The PSA has called on the Medicare Benefits Schedule Review Taskforce to include pharmacist services on the MBS
In its submissions to the taskforce reference groups, the PSA focused on the inclusion of pharmacist services on the MBS to ensure pharmacists are no longer excluded from the rest of the allied healthcare workforce in the delivery of consultation based services upon referral from a general practitioner.
The PSA’s recommendations stem from its two recent reports, Medicine Safety: Take Care and Pharmacists in 2023.
Both the reports advocate for the empowerment of pharmacists to do more than the current healthcare system allows, by harnessing their skills and expertise as medicine experts.
PSA says it is the organisation’s firm view that pharmacists must be involved in the care of patients whenever medicines are part of their health management plan, and particularly in the context of chronic disease management.
PSA National President Dr Chris Freeman said although the Allied Health Reference Group recommended this action in February following previous PSA submissions, there is still more work to be done.
These recommendations out for consultation must make their way to the Minister for Health’s office and once and for all cease the exclusion of pharmacist access to the Medicare Benefits Schedule, he said.
“PSA has advocated over many years to develop funding models to reflect pharmacists’ extensive expertise and contribution to Australia’s health,” said Dr Freeman.
“Pharmacists have been calling for access to the MBS to reflect their skills, training and experience for longer than many of us can remember.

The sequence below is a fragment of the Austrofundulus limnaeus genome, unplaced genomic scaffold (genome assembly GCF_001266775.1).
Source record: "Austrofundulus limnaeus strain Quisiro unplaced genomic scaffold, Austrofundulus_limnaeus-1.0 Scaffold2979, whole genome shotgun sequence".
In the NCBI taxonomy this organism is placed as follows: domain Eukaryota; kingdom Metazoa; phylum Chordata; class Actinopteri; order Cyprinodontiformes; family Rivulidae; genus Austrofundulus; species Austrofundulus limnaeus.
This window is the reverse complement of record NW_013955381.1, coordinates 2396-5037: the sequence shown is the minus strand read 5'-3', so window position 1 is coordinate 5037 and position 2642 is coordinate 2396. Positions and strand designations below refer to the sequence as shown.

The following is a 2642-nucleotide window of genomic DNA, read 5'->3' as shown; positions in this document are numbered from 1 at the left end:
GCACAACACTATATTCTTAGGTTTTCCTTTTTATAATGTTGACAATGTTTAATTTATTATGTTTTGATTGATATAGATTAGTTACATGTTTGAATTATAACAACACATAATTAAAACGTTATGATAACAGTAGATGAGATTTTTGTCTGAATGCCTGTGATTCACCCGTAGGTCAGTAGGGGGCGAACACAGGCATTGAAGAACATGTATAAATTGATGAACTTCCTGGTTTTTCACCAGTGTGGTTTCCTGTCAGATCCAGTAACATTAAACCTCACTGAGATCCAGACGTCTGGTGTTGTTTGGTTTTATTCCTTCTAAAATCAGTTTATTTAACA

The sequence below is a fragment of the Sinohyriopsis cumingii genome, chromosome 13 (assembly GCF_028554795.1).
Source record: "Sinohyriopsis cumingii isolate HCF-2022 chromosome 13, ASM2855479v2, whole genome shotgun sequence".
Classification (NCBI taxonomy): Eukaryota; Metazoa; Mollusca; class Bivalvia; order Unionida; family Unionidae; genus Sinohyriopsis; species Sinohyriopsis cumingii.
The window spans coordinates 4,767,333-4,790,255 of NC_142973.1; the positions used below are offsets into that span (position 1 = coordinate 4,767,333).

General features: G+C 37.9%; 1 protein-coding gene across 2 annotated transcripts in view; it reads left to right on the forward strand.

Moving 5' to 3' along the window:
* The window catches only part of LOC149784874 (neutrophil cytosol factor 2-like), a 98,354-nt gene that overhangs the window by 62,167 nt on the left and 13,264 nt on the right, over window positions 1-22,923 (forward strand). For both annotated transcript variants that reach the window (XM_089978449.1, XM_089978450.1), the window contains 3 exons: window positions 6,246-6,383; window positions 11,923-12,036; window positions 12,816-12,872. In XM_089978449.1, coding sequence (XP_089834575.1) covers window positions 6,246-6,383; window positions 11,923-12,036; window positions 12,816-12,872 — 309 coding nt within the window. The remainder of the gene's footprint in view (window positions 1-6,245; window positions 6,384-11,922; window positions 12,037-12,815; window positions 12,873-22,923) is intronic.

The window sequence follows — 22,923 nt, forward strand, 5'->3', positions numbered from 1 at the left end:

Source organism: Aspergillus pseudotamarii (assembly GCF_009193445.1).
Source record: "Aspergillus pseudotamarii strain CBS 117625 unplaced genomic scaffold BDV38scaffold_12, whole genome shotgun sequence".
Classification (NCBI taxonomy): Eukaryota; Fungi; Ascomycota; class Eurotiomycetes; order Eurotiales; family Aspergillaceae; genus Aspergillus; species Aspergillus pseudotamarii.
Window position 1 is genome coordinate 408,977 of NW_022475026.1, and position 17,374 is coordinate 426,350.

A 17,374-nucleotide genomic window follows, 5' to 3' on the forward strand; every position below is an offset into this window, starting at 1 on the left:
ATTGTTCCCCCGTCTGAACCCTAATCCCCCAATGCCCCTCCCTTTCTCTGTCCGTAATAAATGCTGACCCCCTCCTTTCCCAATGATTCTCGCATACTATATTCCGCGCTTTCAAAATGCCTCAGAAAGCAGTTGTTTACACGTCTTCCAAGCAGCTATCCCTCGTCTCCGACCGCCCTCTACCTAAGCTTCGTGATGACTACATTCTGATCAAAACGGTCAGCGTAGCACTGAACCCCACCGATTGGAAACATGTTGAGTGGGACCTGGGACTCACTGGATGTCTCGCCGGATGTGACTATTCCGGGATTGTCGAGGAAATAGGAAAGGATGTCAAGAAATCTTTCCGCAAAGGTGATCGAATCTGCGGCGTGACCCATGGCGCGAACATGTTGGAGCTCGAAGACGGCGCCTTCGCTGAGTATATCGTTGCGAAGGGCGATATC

“While this recommendation now exists, it is focused on long-term implementation. Given the rate of medicine-related harm being experienced by Australians and the potential for pharmacists to contribute to medicine safety and quality use of medicines, it is critical that the implementation of this recommendation is not delayed,” Dr Freeman said.
The inclusion of pharmacists in allied healthcare teams is particularly important for vulnerable population groups including Aboriginal and Torres Strait Islander people, PSA said.
In writing to the Aboriginal and Torres Strait Islander Health Reference Group, PSA noted the current issues relating to medication adherence. Pharmacists can make a significant contribution to support adherence through the provision of medicine information, assessing each person’s needs and tailoring solutions accordingly, it said.
Pharmacists also have a key role to play in mental health care teams. PSA said it supports recommendations from the Mental Health Reference Group to encourage coordinated support for patients with chronic and mental illnesses and access to mental health services in residential aged care.
PSA said it believes that pharmacists should have a role in delivering care as part of a mental health care plan, particularly where medication forms part of the patient’s treatment plan – particularly relevant for mental health care services in residential aged care.
“We look forward to continuing to work with the groups involved in the MBS Review as they undertake their consultation on these recommendations, and then working with the Minister for Health to make these recommendations a reality,” Dr Freeman said.